The 2014 Mo Ibrahim Prize for Achievement in African Leadership has been awarded to the Namibian president, Hifikepunye Pohamba. He is set to leave office later this month. Mo Ibrahim, British-Sudanese telecom billionaire, established the prize in 2006. It may be awarded annually to an elected African head of state who promoted good governance and left office in accordance with the constitution. The prize comprises of $5 million, spread over ten years, followed by $200,000 a year for life. Among other things, it is intended to free African leaders from the financial concerns that have led some of them to cling to power.
Pohamba is the first person to have received the prize since 2011. It has been awarded only three times previously: to Mozambique’s Joaquim Chissano (2007), Botswana’s Festus Mogae (2008), and Cape Verde’s Pedro Verona Pires (2011). Other years, the selection committee found no qualified candidate. The lack of laureates is commonly taken to be an indictment of the quality of African leadership. The committee has made two exceptional awards, to Nelson Mandela in 2007, who left office as president of South Africa before Ibrahim established his prize, and Archbishop Desmond Tutu, then archbishop of Cape Town and a founder of the Truth and Reconciliation Commission, a part of South Africa’s transition from apartheid to “non-racial” democracy.
Pohamba is hardly a household name in the United States, nor is Namibia, which has as grim a history as any other African state. Both deserve to be better known. Namibia was a German colony, also known as German Southwest Africa, established in 1884. The second colonial governor was Ernst Heinrich Göring, father of one of the leading Nazi politicians, Hermann Göring.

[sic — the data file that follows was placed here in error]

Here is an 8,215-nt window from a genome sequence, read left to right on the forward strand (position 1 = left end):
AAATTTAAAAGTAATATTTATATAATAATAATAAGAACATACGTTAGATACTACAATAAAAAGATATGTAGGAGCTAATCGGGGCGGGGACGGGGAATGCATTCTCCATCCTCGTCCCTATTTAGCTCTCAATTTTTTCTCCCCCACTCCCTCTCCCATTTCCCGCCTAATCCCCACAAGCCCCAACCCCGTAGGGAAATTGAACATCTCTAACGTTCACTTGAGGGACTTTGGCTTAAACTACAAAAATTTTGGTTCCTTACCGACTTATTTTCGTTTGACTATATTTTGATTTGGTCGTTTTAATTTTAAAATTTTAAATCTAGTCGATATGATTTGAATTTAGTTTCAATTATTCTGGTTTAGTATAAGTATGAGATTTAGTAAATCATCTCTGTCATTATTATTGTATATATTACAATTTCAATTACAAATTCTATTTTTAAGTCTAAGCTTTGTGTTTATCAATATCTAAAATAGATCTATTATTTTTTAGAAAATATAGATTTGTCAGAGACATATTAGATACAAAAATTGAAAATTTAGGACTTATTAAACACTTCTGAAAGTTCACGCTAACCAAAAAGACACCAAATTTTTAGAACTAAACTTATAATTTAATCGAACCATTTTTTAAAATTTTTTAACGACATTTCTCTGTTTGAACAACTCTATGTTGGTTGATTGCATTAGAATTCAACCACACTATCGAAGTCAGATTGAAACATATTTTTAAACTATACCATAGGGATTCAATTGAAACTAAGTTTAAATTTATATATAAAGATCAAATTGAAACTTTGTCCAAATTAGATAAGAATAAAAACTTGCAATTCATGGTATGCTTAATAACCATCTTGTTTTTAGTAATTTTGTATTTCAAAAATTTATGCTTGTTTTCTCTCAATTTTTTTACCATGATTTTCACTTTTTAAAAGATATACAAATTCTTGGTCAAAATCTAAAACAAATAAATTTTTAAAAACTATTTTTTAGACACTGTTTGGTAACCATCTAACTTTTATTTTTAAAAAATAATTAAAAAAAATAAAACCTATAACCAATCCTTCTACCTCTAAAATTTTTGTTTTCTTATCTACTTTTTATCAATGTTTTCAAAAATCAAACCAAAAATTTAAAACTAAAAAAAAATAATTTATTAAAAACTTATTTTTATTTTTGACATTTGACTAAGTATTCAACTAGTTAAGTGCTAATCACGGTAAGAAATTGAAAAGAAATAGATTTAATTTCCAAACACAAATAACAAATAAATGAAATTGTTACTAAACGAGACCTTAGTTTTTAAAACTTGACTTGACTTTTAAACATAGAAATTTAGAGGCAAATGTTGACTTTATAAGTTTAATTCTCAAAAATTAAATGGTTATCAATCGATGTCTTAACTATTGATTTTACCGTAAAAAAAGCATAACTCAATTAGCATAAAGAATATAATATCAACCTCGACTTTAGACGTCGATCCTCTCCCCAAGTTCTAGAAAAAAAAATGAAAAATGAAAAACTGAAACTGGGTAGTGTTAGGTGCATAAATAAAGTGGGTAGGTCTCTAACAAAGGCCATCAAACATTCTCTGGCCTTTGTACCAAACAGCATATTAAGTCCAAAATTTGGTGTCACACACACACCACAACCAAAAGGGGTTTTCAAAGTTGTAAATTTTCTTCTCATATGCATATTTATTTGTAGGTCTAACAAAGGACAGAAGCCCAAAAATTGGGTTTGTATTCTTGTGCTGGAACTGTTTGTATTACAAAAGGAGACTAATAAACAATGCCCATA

The German repression of the native Herero and Namaqua (Nama) peoples was so dire that it has been cited by some as a dress rehearsal for the Holocaust. Even though Namibia only became a trusteeship of South Africa after World War I, it felt the full rigors of apartheid when the system was established in 1948. Namibia achieved full independence in 1990.
Today, it has a population of about 2.2 million. The largest ethnic group is the Ovambo, who comprise half the population. The Kavangos make up 9 percent of the population, the Herero and Nama account for 7 and 5 percent of the population respectively, and whites are about 6 percent of the population.
Under Pohamba, Namibia has become something of a poster child for what can be accomplished through constitutionalism, the rule of law, and good governance. The Mo Ibrahim Index of Good Governance ranks Namibia sixth on the continent, trailing after Mauritius, Cape Verde, Botswana, South Africa, and the Seychelles. The Ibrahim leadership prize committee noted Pohamba’s respect for the constitution, the rule of law, media freedom, and human rights. It also noted his active efforts on behalf of racial reconciliation. On Pohamba’s watch, Namibia also enjoyed significant economic growth, and a small but successful land reform program, in which mostly unused white-owned land was purchased by the government and distributed to poor blacks, was implemented.